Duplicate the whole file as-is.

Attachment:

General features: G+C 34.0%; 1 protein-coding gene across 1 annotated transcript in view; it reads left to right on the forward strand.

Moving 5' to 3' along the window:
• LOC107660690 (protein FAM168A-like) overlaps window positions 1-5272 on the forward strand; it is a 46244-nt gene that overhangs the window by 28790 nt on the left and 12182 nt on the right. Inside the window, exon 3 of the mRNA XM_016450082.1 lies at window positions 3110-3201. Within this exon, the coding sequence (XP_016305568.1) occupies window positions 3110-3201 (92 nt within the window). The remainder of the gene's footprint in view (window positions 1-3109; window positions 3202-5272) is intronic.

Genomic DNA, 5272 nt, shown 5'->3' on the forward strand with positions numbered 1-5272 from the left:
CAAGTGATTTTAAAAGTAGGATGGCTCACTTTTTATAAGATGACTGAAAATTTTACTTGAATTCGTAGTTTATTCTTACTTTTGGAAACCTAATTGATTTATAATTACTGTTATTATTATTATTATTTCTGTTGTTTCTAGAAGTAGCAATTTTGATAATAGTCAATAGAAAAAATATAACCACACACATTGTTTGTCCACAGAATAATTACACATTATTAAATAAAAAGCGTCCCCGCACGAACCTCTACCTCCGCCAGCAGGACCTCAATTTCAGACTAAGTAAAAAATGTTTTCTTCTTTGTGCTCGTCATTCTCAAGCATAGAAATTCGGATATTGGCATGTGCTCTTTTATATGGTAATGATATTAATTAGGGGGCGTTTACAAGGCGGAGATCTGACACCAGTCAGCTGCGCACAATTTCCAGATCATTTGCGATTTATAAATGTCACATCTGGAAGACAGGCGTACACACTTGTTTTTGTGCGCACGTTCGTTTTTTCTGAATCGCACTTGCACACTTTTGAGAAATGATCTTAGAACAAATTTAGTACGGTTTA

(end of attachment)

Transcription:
General features: G+C 34.0%; 1 protein-coding gene across 1 annotated transcript in view; it reads left to right on the forward strand.

Moving 5' to 3' along the window:
• LOC107660690 (protein FAM168A-like) overlaps window positions 1-5272 on the forward strand; it is a 46244-nt gene that overhangs the window by 28790 nt on the left and 12182 nt on the right. Inside the window, exon 3 of the mRNA XM_016450082.1 lies at window positions 3110-3201. Within this exon, the coding sequence (XP_016305568.1) occupies window positions 3110-3201 (92 nt within the window). The remainder of the gene's footprint in view (window positions 1-3109; window positions 3202-5272) is intronic.

Genomic DNA, 5272 nt, shown 5'->3' on the forward strand with positions numbered 1-5272 from the left:
CAAGTGATTTTAAAAGTAGGATGGCTCACTTTTTATAAGATGACTGAAAATTTTACTTGAATTCGTAGTTTATTCTTACTTTTGGAAACCTAATTGATTTATAATTACTGTTATTATTATTATTATTTCTGTTGTTTCTAGAAGTAGCAATTTTGATAATAGTCAATAGAAAAAATATAACCACACACATTGTTTGTCCACAGAATAATTACACATTATTAAATAAAAAGCGTCCCCGCACGAACCTCTACCTCCGCCAGCAGGACCTCAATTTCAGACTAAGTAAAAAATGTTTTCTTCTTTGTGCTCGTCATTCTCAAGCATAGAAATTCGGATATTGGCATGTGCTCTTTTATATGGTAATGATATTAATTAGGGGGCGTTTACAAGGCGGAGATCTGACACCAGTCAGCTGCGCACAATTTCCAGATCATTTGCGATTTATAAATGTCACATCTGGAAGACAGGCGTACACACTTGTTTTTGTGCGCACGTTCGTTTTTTCTGAATCGCACTTGCACACTTTTGAGAAATGATCTTAGAACAAATTTAGTACGGTTTA